The other two judges on the three-judge panel were Trump appointees, but they appeared to share Pryor’s reluctance to set a precedent that a former president is above the law. Judge Andrew L. Brasher asked Trump lawyer James Trusty, a lawyer for Mr. Trump, to cite “a single decision by a federal court other than this one” that had issued the type of ruling he sought. Trusty ducked the question.

Trump’s lawyers also filed a new motion with Judge Cannon seeking release of an unredacted copy of the search warrant executed by the FBI agents who visited the Mar-a-Lago estate. As the New York Times noted in its report:

“An unredacted copy would give Mr. Trump’s lawyers access to sensitive information, like the witnesses prosecutors had interviewed or other details that might shed light on the Justice Department’s inquiry. Information like that would prove useful should the lawyers seek to challenge the legality of the search or begin to craft a defense against potential criminal charges.

“Asking Judge Cannon, who sits in the Southern District of Florida, to consider unsealing the warrant affidavit would have another effect in the case: It would ensure her continued involvement in the documents inquiry even if the appeals court ultimately dismisses her special master order.”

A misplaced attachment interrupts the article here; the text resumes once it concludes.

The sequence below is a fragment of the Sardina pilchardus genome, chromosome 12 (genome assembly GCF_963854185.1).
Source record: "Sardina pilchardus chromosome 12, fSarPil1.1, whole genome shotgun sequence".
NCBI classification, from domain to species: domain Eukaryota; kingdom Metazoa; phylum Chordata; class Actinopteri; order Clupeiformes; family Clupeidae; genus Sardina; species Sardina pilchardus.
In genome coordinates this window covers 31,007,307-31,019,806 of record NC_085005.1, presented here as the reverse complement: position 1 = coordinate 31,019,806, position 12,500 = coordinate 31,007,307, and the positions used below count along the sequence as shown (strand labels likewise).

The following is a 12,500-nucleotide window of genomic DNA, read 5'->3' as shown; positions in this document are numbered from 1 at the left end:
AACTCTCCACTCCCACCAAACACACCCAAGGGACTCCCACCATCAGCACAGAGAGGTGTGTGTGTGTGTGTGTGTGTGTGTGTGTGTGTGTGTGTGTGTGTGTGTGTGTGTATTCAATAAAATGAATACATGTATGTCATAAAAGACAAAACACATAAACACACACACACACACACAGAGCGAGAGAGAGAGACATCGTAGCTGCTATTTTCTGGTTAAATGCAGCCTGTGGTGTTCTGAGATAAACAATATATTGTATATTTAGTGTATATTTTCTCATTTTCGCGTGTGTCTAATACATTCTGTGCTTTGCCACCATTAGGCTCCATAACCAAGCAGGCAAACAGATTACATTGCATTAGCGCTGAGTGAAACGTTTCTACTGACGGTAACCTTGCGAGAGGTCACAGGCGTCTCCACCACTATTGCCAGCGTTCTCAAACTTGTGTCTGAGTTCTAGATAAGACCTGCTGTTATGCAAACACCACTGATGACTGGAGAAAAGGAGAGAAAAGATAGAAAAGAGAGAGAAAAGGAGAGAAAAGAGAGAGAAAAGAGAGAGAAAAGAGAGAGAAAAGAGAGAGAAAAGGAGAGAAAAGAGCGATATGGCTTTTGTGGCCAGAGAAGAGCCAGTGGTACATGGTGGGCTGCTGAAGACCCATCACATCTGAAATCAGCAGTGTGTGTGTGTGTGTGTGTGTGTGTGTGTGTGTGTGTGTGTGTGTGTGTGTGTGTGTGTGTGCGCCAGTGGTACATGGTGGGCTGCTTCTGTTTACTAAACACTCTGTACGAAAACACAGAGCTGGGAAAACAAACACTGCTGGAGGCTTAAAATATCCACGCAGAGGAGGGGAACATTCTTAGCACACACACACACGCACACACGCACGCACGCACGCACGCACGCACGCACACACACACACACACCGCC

In other words, Trump’s legal team seeks to keep the pro-Trump judge on side, even if her most important intervention, naming the special master, is thrown out by the appeals court.

Press reports cited as many as nine total court cases brought by or against Trump in which there were legal actions in the course of the past week. These range from lawsuits against him by his niece Mary and his former fixer, Michael Cohen, both dismissed; the lawsuit against him by Jean Randall, who alleges Trump sexually assaulted her, for which a court hearing has been scheduled; and the New York state prosecution over tax evasion and other financial flimflam by the Trump Organization, which moved forward despite a Trump countersuit.

The vast array of legal cases suggests two things: the vast range of Trump’s own criminal activities over many decades; and the effort by his opponents within the ruling elite to tie up his current political efforts—he announced his candidacy for president in 2024 last week—in legal knots, largely of his own making.